BoxCast Team • December 03, 2018
Your live stream lives and dies by how your viewers experience it. If you don't create a great experience for your audience, they won't come back to watch it again.
Notable factors that are fundamental to creating a watchable live stream include video resolution, video frame rate, transcoding, audio quality, and proactive monitoring. These are the basics. If you successfully consistently deliver on these, you are delivering a good viewer experience.
The type of viewer experience that truly replicates attending the event in-person, requires more. This post tackles the little things that take your live stream viewer experience from good to great.
TL;DR: Your hearing-impaired audience needs to be supported.
Captioning your video content is an important step in making your video content more accessible to everyone. It also may be important to meet compliance standards for your organization.
More than 30 million Americans live with a form of hearing loss. Millions of others are illiterate, learning to read, or use English as a second language. It's more likely than not, that some of these people are your viewers.
TL;DR: Give context to what's happening on screen and create a more engaging broadcast.
Graphic Overlays allows you to add a logo or watermark to the corner of your broadcast or put up the name of a speaker with a lower thirds graphic. Graphics give context to your video. They help the viewer understand what's happening onscreen.
Overlays can also be a great way to recognize sponsors, promote upcoming activities, or feature basic advertisements.
TL;DR: Help your viewers find specific moments in a long recorded broadcast.
When events run long, the videos of those events can quickly turn into a hassle to navigate. Many of the viewers who go back to watch archived videos of events that they missed are looking for specific portions.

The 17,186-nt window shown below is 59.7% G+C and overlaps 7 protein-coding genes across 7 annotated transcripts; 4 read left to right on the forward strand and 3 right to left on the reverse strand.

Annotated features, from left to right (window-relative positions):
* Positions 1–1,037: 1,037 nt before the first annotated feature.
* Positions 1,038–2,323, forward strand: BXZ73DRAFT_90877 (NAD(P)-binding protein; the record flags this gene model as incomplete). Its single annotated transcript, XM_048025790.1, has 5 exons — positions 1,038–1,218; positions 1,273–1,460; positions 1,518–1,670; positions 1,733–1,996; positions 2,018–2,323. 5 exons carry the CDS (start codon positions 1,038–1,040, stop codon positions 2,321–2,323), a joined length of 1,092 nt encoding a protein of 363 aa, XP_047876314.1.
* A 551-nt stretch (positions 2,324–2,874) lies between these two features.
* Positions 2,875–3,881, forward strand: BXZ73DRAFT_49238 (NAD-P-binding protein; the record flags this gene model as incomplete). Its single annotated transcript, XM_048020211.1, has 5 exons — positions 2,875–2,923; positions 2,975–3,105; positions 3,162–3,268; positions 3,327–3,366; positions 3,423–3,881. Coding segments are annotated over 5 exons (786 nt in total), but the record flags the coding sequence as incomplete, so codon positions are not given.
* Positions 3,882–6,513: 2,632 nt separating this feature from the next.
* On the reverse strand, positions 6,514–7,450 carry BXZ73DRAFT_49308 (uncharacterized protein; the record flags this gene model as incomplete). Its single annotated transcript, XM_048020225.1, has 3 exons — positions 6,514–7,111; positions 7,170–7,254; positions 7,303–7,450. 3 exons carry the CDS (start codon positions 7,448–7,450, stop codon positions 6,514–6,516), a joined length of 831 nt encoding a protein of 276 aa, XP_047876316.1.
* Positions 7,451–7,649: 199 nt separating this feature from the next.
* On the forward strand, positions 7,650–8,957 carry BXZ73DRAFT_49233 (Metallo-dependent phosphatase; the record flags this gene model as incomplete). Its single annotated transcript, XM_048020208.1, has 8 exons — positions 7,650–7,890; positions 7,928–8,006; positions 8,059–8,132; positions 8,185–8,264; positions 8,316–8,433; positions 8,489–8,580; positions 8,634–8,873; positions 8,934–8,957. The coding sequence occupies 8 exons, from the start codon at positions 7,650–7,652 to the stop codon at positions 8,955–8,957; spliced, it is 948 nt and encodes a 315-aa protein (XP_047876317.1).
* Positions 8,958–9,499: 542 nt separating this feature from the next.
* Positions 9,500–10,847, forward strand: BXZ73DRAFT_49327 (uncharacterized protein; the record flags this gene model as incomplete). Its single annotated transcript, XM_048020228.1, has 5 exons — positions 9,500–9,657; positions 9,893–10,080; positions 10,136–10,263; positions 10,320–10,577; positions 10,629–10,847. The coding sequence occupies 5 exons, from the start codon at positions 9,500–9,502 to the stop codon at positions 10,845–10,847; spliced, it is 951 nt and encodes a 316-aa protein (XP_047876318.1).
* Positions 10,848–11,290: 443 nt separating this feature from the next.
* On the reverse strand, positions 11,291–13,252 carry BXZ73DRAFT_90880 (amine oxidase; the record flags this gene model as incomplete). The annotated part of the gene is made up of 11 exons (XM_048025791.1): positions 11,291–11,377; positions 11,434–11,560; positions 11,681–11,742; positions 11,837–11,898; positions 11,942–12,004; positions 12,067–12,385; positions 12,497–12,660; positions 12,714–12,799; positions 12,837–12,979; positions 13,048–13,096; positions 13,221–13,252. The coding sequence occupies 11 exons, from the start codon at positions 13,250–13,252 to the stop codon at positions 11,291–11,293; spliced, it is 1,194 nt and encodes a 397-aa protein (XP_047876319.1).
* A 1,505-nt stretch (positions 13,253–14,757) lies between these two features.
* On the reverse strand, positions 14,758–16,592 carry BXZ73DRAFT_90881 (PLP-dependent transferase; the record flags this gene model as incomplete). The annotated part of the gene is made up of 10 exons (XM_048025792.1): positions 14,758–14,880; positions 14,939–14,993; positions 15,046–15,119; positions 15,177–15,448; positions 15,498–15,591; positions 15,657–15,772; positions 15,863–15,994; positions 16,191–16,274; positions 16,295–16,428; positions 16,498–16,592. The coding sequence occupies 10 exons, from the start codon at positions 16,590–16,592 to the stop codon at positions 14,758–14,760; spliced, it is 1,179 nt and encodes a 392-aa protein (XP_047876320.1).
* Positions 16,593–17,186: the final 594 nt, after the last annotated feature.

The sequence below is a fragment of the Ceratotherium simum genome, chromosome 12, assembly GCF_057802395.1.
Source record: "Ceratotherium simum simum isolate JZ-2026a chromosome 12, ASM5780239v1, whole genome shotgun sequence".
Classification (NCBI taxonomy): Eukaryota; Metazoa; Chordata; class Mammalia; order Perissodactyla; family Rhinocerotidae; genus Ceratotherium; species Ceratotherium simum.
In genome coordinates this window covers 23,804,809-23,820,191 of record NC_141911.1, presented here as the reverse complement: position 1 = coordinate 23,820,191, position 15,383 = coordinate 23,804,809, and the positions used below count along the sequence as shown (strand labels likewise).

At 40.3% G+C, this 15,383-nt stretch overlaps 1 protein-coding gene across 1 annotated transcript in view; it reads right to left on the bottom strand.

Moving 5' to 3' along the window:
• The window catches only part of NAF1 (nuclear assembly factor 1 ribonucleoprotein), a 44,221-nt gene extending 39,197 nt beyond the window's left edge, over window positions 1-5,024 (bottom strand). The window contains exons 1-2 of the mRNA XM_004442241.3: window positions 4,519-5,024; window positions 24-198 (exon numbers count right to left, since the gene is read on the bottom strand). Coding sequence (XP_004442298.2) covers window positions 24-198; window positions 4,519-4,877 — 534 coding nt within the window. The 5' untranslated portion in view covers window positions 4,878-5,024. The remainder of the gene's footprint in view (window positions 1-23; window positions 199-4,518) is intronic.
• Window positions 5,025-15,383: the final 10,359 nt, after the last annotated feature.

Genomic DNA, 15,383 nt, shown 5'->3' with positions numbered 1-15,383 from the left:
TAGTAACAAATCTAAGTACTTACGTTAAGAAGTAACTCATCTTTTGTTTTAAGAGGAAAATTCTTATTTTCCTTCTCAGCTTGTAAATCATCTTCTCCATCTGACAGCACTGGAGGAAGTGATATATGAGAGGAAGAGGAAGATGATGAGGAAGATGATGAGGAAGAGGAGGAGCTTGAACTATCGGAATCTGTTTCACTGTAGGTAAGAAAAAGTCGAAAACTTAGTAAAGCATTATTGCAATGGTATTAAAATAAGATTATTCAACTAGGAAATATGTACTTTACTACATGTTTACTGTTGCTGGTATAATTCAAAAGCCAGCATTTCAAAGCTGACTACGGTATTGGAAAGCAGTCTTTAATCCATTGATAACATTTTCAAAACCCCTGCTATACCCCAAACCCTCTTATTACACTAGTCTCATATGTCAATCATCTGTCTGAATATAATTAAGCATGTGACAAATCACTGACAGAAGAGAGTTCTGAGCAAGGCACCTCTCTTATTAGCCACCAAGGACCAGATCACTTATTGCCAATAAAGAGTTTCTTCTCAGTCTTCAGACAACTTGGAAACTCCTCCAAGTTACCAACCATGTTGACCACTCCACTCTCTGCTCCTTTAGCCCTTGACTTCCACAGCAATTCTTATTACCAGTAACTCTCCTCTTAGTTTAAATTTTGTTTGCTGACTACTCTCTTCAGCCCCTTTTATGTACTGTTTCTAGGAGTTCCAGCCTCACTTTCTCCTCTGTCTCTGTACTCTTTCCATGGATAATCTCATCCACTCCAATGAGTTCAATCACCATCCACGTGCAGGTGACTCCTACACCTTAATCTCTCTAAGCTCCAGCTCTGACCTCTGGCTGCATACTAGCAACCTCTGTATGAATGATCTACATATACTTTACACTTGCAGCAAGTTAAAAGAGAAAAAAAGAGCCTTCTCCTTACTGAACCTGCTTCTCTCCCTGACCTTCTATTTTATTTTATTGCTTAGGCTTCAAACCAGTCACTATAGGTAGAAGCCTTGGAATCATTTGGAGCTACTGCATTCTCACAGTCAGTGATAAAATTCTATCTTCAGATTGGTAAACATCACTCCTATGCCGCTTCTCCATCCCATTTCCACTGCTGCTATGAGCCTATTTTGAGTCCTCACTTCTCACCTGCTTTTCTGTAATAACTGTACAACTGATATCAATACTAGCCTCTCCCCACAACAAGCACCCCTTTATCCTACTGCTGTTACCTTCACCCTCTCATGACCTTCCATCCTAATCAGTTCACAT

If it's a graduation, they may be looking for when their loved one gave a speech or walked across the stage. If it's a church service, they may be looking for the sermon. Without a video index, these points can be difficult for your viewer to find.
Whether it is tagging the topics of a city council meeting agenda, marking the moment of a goal in a soccer game, or breaking apart a five hour business presentation, Video Indexing will help your viewers to quickly find exactly what they are looking for.
TL;DR: Provide the same materials to online viewers that you give to in-person attendees.
In-person attendees of events often receive documents to help them follow along as the event progresses. Meetings have agendas, athletic events have game programs and schedules, and presentations have slide decks (just to name a few).
If your live stream viewer does not have access to helpful documents like these, they may have trouble following along. These documents are essential to the experience of those watching.
Happy streaming 😃!